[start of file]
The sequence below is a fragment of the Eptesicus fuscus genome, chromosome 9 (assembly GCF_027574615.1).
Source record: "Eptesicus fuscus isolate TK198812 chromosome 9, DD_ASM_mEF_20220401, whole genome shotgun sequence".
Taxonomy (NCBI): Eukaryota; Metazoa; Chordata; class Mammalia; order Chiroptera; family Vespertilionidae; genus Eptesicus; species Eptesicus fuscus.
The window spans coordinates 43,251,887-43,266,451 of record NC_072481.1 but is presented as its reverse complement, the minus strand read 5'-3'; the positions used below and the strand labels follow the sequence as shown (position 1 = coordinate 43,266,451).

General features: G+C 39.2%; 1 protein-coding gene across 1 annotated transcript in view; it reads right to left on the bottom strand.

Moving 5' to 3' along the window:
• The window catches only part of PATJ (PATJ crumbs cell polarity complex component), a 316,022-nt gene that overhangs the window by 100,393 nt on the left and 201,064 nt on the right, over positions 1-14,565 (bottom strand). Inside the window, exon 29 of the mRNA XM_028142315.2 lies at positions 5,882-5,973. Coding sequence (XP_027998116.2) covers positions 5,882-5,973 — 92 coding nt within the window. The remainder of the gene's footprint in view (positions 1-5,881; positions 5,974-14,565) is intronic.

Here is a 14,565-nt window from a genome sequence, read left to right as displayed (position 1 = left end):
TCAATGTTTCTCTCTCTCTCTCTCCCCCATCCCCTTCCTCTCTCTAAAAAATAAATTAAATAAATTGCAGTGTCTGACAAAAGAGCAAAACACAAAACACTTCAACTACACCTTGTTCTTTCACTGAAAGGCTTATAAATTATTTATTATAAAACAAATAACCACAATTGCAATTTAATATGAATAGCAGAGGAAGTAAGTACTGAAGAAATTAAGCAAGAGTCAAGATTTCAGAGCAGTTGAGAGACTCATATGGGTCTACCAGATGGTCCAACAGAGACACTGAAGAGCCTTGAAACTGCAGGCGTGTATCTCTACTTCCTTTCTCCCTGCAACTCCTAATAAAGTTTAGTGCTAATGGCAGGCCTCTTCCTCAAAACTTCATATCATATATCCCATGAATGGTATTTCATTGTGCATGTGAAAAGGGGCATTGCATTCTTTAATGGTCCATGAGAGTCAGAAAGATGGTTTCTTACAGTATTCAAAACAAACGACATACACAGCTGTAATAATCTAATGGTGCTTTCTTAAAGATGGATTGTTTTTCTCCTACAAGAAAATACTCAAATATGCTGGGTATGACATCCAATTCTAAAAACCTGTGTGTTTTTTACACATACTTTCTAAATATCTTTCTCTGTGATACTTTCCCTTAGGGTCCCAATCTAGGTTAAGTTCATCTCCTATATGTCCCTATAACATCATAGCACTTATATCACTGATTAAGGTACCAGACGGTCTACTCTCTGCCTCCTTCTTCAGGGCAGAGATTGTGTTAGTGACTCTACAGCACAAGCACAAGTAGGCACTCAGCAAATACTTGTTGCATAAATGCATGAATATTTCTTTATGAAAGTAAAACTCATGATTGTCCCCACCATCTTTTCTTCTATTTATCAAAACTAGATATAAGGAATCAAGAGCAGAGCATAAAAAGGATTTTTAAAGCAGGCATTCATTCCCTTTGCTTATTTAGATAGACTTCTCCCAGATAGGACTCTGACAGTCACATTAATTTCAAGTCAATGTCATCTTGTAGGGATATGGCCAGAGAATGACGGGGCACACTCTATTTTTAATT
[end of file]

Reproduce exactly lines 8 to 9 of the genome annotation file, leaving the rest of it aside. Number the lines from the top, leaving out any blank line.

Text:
Here is a 14,565-nt window from a genome sequence, read left to right as displayed (position 1 = left end):
TCAATGTTTCTCTCTCTCTCTCTCCCCCATCCCCTTCCTCTCTCTAAAAAATAAATTAAATAAATTGCAGTGTCTGACAAAAGAGCAAAACACAAAACACTTCAACTACACCTTGTTCTTTCACTGAAAGGCTTATAAATTATTTATTATAAAACAAATAACCACAATTGCAATTTAATATGAATAGCAGAGGAAGTAAGTACTGAAGAAATTAAGCAAGAGTCAAGATTTCAGAGCAGTTGAGAGACTCATATGGGTCTACCAGATGGTCCAACAGAGACACTGAAGAGCCTTGAAACTGCAGGCGTGTATCTCTACTTCCTTTCTCCCTGCAACTCCTAATAAAGTTTAGTGCTAATGGCAGGCCTCTTCCTCAAAACTTCATATCATATATCCCATGAATGGTATTTCATTGTGCATGTGAAAAGGGGCATTGCATTCTTTAATGGTCCATGAGAGTCAGAAAGATGGTTTCTTACAGTATTCAAAACAAACGACATACACAGCTGTAATAATCTAATGGTGCTTTCTTAAAGATGGATTGTTTTTCTCCTACAAGAAAATACTCAAATATGCTGGGTATGACATCCAATTCTAAAAACCTGTGTGTTTTTTACACATACTTTCTAAATATCTTTCTCTGTGATACTTTCCCTTAGGGTCCCAATCTAGGTTAAGTTCATCTCCTATATGTCCCTATAACATCATAGCACTTATATCACTGATTAAGGTACCAGACGGTCTACTCTCTGCCTCCTTCTTCAGGGCAGAGATTGTGTTAGTGACTCTACAGCACAAGCACAAGTAGGCACTCAGCAAATACTTGTTGCATAAATGCATGAATATTTCTTTATGAAAGTAAAACTCATGATTGTCCCCACCATCTTTTCTTCTATTTATCAAAACTAGATATAAGGAATCAAGAGCAGAGCATAAAAAGGATTTTTAAAGCAGGCATTCATTCCCTTTGCTTATTTAGATAGACTTCTCCCAGATAGGACTCTGACAGTCACATTAATTTCAAGTCAATGTCATCTTGTAGGGATATGGCCAGAGAATGACGGGGCACACTCTATTTTTAATT